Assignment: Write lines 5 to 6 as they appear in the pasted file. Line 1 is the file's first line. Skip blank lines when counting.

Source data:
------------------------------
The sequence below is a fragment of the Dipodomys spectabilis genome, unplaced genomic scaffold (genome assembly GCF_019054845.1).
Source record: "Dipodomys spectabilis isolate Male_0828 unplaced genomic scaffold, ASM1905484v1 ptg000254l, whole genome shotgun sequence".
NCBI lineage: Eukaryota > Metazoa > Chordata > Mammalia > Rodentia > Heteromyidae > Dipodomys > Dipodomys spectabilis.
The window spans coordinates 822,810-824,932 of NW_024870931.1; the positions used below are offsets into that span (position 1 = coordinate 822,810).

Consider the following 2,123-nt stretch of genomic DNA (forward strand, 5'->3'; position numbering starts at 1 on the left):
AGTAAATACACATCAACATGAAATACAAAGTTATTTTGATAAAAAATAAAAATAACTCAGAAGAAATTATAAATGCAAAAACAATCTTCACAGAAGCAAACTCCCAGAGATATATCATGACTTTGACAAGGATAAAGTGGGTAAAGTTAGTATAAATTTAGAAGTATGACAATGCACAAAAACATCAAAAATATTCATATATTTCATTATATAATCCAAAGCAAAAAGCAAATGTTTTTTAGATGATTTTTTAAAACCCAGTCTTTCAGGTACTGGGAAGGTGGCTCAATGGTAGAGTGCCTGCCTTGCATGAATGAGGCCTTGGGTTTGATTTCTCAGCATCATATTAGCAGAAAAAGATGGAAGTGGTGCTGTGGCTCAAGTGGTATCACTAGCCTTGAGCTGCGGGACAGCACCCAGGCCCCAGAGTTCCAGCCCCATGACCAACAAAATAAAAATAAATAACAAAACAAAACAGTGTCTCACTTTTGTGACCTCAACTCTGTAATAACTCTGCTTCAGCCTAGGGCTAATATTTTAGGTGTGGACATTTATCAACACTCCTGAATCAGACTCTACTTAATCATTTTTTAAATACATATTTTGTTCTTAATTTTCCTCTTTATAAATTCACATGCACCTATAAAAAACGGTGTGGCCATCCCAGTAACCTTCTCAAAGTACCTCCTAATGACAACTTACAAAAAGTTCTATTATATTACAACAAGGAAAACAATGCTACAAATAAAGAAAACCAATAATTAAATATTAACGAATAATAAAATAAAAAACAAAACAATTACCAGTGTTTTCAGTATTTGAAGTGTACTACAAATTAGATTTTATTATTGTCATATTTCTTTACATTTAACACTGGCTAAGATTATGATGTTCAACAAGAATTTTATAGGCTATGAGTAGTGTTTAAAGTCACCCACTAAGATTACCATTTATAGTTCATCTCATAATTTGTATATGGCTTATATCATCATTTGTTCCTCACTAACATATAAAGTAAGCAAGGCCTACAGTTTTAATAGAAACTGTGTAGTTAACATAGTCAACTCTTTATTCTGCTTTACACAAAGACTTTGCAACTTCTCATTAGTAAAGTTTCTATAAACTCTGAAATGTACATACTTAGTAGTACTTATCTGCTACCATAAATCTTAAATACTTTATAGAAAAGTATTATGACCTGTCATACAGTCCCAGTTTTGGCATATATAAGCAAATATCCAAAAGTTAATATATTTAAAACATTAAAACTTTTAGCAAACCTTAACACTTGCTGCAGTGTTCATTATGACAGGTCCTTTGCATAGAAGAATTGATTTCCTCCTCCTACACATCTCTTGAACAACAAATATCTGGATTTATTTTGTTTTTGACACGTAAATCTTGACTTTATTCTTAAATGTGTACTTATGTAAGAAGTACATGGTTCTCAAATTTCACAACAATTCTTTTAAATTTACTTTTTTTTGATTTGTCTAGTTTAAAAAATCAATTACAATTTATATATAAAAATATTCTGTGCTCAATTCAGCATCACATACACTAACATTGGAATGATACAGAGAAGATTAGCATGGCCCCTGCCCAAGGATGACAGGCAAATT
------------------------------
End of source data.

Consider the following 2,123-nt stretch of genomic DNA (forward strand, 5'->3'; position numbering starts at 1 on the left):
AGTAAATACACATCAACATGAAATACAAAGTTATTTTGATAAAAAATAAAAATAACTCAGAAGAAATTATAAATGCAAAAACAATCTTCACAGAAGCAAACTCCCAGAGATATATCATGACTTTGACAAGGATAAAGTGGGTAAAGTTAGTATAAATTTAGAAGTATGACAATGCACAAAAACATCAAAAATATTCATATATTTCATTATATAATCCAAAGCAAAAAGCAAATGTTTTTTAGATGATTTTTTAAAACCCAGTCTTTCAGGTACTGGGAAGGTGGCTCAATGGTAGAGTGCCTGCCTTGCATGAATGAGGCCTTGGGTTTGATTTCTCAGCATCATATTAGCAGAAAAAGATGGAAGTGGTGCTGTGGCTCAAGTGGTATCACTAGCCTTGAGCTGCGGGACAGCACCCAGGCCCCAGAGTTCCAGCCCCATGACCAACAAAATAAAAATAAATAACAAAACAAAACAGTGTCTCACTTTTGTGACCTCAACTCTGTAATAACTCTGCTTCAGCCTAGGGCTAATATTTTAGGTGTGGACATTTATCAACACTCCTGAATCAGACTCTACTTAATCATTTTTTAAATACATATTTTGTTCTTAATTTTCCTCTTTATAAATTCACATGCACCTATAAAAAACGGTGTGGCCATCCCAGTAACCTTCTCAAAGTACCTCCTAATGACAACTTACAAAAAGTTCTATTATATTACAACAAGGAAAACAATGCTACAAATAAAGAAAACCAATAATTAAATATTAACGAATAATAAAATAAAAAACAAAACAATTACCAGTGTTTTCAGTATTTGAAGTGTACTACAAATTAGATTTTATTATTGTCATATTTCTTTACATTTAACACTGGCTAAGATTATGATGTTCAACAAGAATTTTATAGGCTATGAGTAGTGTTTAAAGTCACCCACTAAGATTACCATTTATAGTTCATCTCATAATTTGTATATGGCTTATATCATCATTTGTTCCTCACTAACATATAAAGTAAGCAAGGCCTACAGTTTTAATAGAAACTGTGTAGTTAACATAGTCAACTCTTTATTCTGCTTTACACAAAGACTTTGCAACTTCTCATTAGTAAAGTTTCTATAAACTCTGAAATGTACATACTTAGTAGTACTTATCTGCTACCATAAATCTTAAATACTTTATAGAAAAGTATTATGACCTGTCATACAGTCCCAGTTTTGGCATATATAAGCAAATATCCAAAAGTTAATATATTTAAAACATTAAAACTTTTAGCAAACCTTAACACTTGCTGCAGTGTTCATTATGACAGGTCCTTTGCATAGAAGAATTGATTTCCTCCTCCTACACATCTCTTGAACAACAAATATCTGGATTTATTTTGTTTTTGACACGTAAATCTTGACTTTATTCTTAAATGTGTACTTATGTAAGAAGTACATGGTTCTCAAATTTCACAACAATTCTTTTAAATTTACTTTTTTTTGATTTGTCTAGTTTAAAAAATCAATTACAATTTATATATAAAAATATTCTGTGCTCAATTCAGCATCACATACACTAACATTGGAATGATACAGAGAAGATTAGCATGGCCCCTGCCCAAGGATGACAGGCAAATT